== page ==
Divorce is prohibited but legal separation is not. Wealthy Argentines separate, divide their property and then fly off to Mexico or Paraguay to be remarried. These second marriages are not recognized by the state but no one who remarries once or twice - and who goes to the trouble of getting legally separated - is prosecuted for bigamy.

Discotheques, despite exotic sounding names like Mau Mau, are calm compared to their counterparts in New York, Paris, London or Rio de Janeiro. Only couples go to dance and listen to the latest pop music from the United State and Europe. Singles bars do not exist. Pornography is not sold on newsstands - although there is something called playlady, a very tame version of Playboy.

STILL, ARGENTINES are extremely conscious of the latest styles, music and fads from abroad. In upperclass areas - along the Avenida Alvear, where the gracious and snobby Jockey Club is located, or near the Plaza San Martin, where the Foreign Ministry occupies a huge Italianate palazzo - the strollers are as chic and sophisticated as any in the world.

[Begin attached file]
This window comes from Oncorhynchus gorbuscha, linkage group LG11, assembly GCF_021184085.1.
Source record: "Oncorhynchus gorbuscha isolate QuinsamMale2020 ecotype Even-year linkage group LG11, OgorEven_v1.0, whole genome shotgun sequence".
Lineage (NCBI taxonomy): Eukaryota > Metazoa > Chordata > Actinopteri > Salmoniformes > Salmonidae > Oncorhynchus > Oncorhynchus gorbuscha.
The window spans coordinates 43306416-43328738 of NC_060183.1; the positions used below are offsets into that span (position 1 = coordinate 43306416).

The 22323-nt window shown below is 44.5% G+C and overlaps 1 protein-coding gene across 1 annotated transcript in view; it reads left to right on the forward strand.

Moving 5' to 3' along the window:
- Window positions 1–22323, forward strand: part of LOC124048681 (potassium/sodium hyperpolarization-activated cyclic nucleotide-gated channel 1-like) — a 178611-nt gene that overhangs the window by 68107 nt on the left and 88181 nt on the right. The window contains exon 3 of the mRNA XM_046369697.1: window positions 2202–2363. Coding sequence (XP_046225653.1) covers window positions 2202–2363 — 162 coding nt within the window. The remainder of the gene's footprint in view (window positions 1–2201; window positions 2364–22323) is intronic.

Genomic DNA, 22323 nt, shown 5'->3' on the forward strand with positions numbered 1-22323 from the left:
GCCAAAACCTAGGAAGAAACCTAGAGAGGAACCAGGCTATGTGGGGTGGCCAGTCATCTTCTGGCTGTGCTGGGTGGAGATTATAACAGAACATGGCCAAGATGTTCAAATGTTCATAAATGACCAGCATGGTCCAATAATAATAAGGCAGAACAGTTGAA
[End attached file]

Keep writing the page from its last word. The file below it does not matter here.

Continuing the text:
In fact, one begins to think soon after arriving here that many Argentines spend more time in Europe or the United States than in Buenos Aires. It is often easier to find out what is going on abroad than it is to find out what is going on here.

Of course, the fact that Argentina's 179 daily newspapers are not free to report on the military-political situation in the country - or to write about the government's anti-terrorist campaign - impedes the free and accurate flow of information.

Buenos Aires has for years thrived on rumors, now more than ever. The workings of the armed forces are secret and the politics of the three-man junta are guessed at but no one knows for sure. When the government issues a statement denying that the members of the junta are in disagreement over a certain policy, the denial tends to confirm that a problem exists.